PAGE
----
Student Loans for Each US State

How to Find Specially Priced Financing in Your State

Scholarships and grants provide coveted financial assistance for college students, because these forms of aid do not require repayment.  Grants generally focus on the neediest applicants, while scholarships tend to reward outstanding achievement in athletics and academics. Need-based grants and merit-based scholarships provide valuable financial aid entries, but most higher education is not fully funded by these options.  Once these gift-aid alternatives are exhausted, students turn to loans that bridge the college affordability gap.

Public and private borrowing options exist for college students, but there are significant differences in how the two forms of assistance are administered.  Far and away; the preferred path for students seeking loans is to utilize low-interest fixed-rate programs initiated by federal and state agencies.

Government-backed loans make the most sense for college students because terms and conditions are more manageable than loans issued by banks, credit unions and other private lenders.  Public loans carry these advantages:loans by state

Important federal programs like William D. Ford Direct Loans provide subsidized and unsubsidized funding for students at all levels of higher education.  Federal financial aid resources are deepest, so file your FAFSA on-time, to be considered for Pell Grants and Direct Loans.

Private lending is governed by credit-based principles that make it harder for students to secure aid.  The limited number of credit interactions characteristic of college-aged borrowing histories is often insufficient for banks to approve loans for students.  As a result, private loans for higher education are generally secured with the help of credit-worthy cosigners.  There is nothing intrinsically wrong with that, but even with an additional credit reference attached to your private student loan, interest and other terms are not as attractive as government options.

State loan programs provide supplemental funding for college students.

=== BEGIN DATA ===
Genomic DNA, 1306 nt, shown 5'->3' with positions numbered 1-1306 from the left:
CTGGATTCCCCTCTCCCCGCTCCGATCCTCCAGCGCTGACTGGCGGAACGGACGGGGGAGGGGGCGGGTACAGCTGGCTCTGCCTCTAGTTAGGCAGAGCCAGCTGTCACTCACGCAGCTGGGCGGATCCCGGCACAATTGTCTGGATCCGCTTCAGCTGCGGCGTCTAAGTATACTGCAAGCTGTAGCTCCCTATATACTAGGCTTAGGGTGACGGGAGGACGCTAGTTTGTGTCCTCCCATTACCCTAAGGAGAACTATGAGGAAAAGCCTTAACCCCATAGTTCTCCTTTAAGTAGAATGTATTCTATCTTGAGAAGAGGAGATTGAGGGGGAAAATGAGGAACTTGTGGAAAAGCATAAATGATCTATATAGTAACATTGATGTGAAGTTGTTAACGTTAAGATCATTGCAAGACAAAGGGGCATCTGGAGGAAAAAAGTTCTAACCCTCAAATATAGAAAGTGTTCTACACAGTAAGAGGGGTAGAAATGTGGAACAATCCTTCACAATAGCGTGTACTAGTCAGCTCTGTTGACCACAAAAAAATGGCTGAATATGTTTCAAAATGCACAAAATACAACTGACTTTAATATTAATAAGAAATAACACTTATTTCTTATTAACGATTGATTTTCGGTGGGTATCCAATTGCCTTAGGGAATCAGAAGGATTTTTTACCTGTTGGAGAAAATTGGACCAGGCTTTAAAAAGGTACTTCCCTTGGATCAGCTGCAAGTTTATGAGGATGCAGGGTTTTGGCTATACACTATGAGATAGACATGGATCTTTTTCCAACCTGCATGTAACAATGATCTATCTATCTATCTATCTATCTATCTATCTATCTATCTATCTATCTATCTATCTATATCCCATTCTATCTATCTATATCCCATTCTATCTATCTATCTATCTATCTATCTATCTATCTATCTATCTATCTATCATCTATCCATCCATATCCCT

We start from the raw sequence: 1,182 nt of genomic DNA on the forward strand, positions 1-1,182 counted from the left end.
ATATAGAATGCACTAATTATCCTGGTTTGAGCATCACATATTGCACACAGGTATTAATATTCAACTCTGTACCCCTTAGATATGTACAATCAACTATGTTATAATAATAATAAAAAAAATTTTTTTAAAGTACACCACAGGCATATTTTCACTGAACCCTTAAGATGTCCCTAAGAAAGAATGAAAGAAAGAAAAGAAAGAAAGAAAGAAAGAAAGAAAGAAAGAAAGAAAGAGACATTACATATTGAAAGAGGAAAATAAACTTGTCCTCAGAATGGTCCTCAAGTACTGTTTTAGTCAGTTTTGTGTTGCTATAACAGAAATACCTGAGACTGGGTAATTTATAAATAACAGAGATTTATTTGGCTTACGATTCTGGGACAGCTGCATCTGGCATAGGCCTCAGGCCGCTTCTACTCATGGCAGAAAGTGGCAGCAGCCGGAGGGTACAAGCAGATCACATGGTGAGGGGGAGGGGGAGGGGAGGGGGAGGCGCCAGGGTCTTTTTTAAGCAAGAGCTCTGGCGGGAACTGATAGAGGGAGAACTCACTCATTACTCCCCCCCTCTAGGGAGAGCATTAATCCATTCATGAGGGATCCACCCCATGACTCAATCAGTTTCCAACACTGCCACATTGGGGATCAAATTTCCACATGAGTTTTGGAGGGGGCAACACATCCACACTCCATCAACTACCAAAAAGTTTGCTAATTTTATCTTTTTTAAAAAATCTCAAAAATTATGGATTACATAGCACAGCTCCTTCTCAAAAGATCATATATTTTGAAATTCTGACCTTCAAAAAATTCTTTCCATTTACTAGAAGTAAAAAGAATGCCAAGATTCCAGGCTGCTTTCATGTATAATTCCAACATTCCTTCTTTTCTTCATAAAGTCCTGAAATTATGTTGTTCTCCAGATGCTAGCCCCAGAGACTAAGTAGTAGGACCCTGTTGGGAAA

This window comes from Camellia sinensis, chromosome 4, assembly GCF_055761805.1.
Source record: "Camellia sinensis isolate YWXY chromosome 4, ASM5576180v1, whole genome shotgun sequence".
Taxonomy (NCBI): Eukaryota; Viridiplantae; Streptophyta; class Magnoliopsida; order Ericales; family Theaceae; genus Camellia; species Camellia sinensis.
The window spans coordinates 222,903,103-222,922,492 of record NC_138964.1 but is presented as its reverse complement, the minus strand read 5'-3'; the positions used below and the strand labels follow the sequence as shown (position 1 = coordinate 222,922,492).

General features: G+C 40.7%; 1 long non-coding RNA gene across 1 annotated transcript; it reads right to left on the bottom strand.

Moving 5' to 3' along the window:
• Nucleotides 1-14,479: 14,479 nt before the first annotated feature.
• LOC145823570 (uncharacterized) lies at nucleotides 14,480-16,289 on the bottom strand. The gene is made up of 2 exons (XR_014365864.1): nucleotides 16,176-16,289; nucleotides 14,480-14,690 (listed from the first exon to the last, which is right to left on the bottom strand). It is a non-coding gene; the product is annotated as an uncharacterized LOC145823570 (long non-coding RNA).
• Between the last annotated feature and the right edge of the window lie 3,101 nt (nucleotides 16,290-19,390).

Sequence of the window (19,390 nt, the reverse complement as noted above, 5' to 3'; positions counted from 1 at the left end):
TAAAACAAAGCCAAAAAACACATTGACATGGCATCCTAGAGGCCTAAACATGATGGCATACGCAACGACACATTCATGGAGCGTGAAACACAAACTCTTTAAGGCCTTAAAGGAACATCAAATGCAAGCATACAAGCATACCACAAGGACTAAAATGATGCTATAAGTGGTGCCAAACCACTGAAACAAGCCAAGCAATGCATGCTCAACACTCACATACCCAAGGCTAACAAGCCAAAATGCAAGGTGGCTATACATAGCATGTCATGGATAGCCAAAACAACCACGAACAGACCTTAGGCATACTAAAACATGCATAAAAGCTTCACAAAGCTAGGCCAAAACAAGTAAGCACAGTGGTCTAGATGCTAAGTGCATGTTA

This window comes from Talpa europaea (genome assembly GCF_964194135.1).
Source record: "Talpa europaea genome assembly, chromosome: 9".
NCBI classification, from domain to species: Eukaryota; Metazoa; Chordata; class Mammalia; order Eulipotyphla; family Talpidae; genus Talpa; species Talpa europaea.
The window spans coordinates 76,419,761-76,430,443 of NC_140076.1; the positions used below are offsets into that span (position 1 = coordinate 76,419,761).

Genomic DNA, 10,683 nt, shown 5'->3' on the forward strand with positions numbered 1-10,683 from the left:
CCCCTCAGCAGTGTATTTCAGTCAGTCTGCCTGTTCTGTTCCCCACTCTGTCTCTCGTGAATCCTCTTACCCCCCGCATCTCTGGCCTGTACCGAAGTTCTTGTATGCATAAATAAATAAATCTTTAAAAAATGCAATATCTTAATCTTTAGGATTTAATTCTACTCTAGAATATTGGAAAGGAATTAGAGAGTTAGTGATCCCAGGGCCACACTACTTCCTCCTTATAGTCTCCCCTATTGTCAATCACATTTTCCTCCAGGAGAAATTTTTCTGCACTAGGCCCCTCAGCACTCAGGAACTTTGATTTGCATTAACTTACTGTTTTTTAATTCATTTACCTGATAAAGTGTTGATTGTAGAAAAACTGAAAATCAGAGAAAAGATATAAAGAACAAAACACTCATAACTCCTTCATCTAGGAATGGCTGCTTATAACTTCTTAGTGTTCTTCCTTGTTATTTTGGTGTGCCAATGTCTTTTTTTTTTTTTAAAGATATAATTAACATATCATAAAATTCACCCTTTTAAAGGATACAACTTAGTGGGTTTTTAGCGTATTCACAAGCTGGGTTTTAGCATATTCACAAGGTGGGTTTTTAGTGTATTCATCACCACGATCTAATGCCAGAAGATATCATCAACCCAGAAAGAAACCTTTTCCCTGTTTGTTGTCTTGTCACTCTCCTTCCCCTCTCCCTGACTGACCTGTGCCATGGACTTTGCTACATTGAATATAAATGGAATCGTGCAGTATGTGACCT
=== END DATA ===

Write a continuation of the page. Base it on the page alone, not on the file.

In addition to grants and merit-scholarships, states often administer student loan programs.  In many cases, terms and qualifying conditions are similar to Federal Direct Loans.  State resources are not quite as deep as those of Uncle Sam, so interest rates and program charges suffer slightly.  But when other forms of financial aid are tapped out, state-sponsored student loans provide competitive assistance for needy university students.

Programs vary in scope and size, so consult your state’s department of post secondary education for details about state-specific aid that is available at your school.  These examples illustrate typical state programs found within the U.S.:

Alaska Commission on Post-Secondary Education (ACPE) stands committed to advancing higher education in the state.  In addition to scholarships, student loans from the agency benefit two types of Alaska students:

  1. Students enrolled at Alaska State colleges and universities
  2. Alaska State residents attending college out-of-state

Like many state student loan initiatives, credit is considered when issuing Alaska Supplemental Education Loans (ASEL).  In Alaska, applicants must have FICO scores of at least 680, or must present their loan requests alongside credit-worthy cosigners.  Half-time students are eligible, and the application process starts with the free federal application (FAFSA). Another common eligibility requirement is a default-free track record repaying previous student loans.  Interest rates on ASEL loans is 7.2%.  Repayment terms are similar to federal loans, including six-month grace periods following school.

The Texas Higher Education Coordinating Board (THECB) extends alternative loans once known as Hinson-Hazelwood Student Loan, or HH loans.  The state program administers College Access Loans that supplement federal loan access.  Half-time students enrolled in associate’s, bachelor’s or advanced degree programs qualify for the alternative loans, which are not need-based.  However, qualified applicants require favorable credit evaluations.

Cosigners with good credit are eligible to back the educational loans jointly, for friends and family.  In Texas, cosigners must meet these standards:

* Favorable credit includes the following features:

In most states, student loan application protocol requires each candidate to file a Free Application for Federal Student Aid (FAFSA).  Individual state filing deadlines are frequently earlier than the federal standard, so make sure your timetable reflects whichever comes first.  State loans have additional unique eligibility requirements, so use these state-specific pages to access particular program information.

State-Specific Student Loans: